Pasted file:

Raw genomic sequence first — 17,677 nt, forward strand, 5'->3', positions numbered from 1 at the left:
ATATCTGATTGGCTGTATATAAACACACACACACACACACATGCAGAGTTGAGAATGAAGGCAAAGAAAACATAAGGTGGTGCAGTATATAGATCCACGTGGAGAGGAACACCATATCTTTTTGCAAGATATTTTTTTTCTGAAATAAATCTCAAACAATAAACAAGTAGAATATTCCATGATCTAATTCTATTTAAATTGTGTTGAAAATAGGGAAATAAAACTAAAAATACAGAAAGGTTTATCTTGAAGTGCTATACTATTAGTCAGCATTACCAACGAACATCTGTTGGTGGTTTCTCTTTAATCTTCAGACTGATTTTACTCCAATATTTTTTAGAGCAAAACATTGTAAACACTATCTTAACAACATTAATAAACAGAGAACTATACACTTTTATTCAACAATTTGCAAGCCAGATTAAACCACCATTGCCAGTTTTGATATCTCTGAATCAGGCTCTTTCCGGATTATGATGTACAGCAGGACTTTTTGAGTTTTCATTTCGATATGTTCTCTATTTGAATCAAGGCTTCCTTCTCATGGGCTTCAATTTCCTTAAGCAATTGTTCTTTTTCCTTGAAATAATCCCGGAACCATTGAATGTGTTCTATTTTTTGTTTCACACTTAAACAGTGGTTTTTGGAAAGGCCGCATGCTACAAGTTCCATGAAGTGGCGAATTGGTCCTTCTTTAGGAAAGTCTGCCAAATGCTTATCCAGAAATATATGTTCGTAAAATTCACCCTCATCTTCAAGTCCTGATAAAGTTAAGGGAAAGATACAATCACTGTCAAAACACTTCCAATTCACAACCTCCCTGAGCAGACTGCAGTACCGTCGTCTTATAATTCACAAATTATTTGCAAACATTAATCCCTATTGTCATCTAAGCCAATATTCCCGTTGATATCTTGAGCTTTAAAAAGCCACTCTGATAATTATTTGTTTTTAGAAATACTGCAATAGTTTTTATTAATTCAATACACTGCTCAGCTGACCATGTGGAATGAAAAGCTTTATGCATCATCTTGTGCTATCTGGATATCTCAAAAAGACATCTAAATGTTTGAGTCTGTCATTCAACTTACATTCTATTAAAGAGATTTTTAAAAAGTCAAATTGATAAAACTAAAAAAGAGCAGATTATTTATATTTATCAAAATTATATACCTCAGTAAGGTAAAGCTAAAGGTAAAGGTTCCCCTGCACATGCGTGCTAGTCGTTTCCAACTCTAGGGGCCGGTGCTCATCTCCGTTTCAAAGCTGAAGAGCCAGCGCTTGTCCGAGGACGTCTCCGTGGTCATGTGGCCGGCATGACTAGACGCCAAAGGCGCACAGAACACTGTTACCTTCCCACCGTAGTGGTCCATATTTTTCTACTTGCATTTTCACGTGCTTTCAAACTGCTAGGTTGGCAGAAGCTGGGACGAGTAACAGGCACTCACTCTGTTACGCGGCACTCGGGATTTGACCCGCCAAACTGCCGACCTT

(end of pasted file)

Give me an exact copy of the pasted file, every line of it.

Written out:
Raw genomic sequence first — 17,677 nt, forward strand, 5'->3', positions numbered from 1 at the left:
ATATCTGATTGGCTGTATATAAACACACACACACACACACATGCAGAGTTGAGAATGAAGGCAAAGAAAACATAAGGTGGTGCAGTATATAGATCCACGTGGAGAGGAACACCATATCTTTTTGCAAGATATTTTTTTTCTGAAATAAATCTCAAACAATAAACAAGTAGAATATTCCATGATCTAATTCTATTTAAATTGTGTTGAAAATAGGGAAATAAAACTAAAAATACAGAAAGGTTTATCTTGAAGTGCTATACTATTAGTCAGCATTACCAACGAACATCTGTTGGTGGTTTCTCTTTAATCTTCAGACTGATTTTACTCCAATATTTTTTAGAGCAAAACATTGTAAACACTATCTTAACAACATTAATAAACAGAGAACTATACACTTTTATTCAACAATTTGCAAGCCAGATTAAACCACCATTGCCAGTTTTGATATCTCTGAATCAGGCTCTTTCCGGATTATGATGTACAGCAGGACTTTTTGAGTTTTCATTTCGATATGTTCTCTATTTGAATCAAGGCTTCCTTCTCATGGGCTTCAATTTCCTTAAGCAATTGTTCTTTTTCCTTGAAATAATCCCGGAACCATTGAATGTGTTCTATTTTTTGTTTCACACTTAAACAGTGGTTTTTGGAAAGGCCGCATGCTACAAGTTCCATGAAGTGGCGAATTGGTCCTTCTTTAGGAAAGTCTGCCAAATGCTTATCCAGAAATATATGTTCGTAAAATTCACCCTCATCTTCAAGTCCTGATAAAGTTAAGGGAAAGATACAATCACTGTCAAAACACTTCCAATTCACAACCTCCCTGAGCAGACTGCAGTACCGTCGTCTTATAATTCACAAATTATTTGCAAACATTAATCCCTATTGTCATCTAAGCCAATATTCCCGTTGATATCTTGAGCTTTAAAAAGCCACTCTGATAATTATTTGTTTTTAGAAATACTGCAATAGTTTTTATTAATTCAATACACTGCTCAGCTGACCATGTGGAATGAAAAGCTTTATGCATCATCTTGTGCTATCTGGATATCTCAAAAAGACATCTAAATGTTTGAGTCTGTCATTCAACTTACATTCTATTAAAGAGATTTTTAAAAAGTCAAATTGATAAAACTAAAAAAGAGCAGATTATTTATATTTATCAAAATTATATACCTCAGTAAGGTAAAGCTAAAGGTAAAGGTTCCCCTGCACATGCGTGCTAGTCGTTTCCAACTCTAGGGGCCGGTGCTCATCTCCGTTTCAAAGCTGAAGAGCCAGCGCTTGTCCGAGGACGTCTCCGTGGTCATGTGGCCGGCATGACTAGACGCCAAAGGCGCACAGAACACTGTTACCTTCCCACCGTAGTGGTCCATATTTTTCTACTTGCATTTTCACGTGCTTTCAAACTGCTAGGTTGGCAGAAGCTGGGACGAGTAACAGGCACTCACTCTGTTACGCGGCACTCGGGATTTGACCCGCCAAACTGCCGACCTT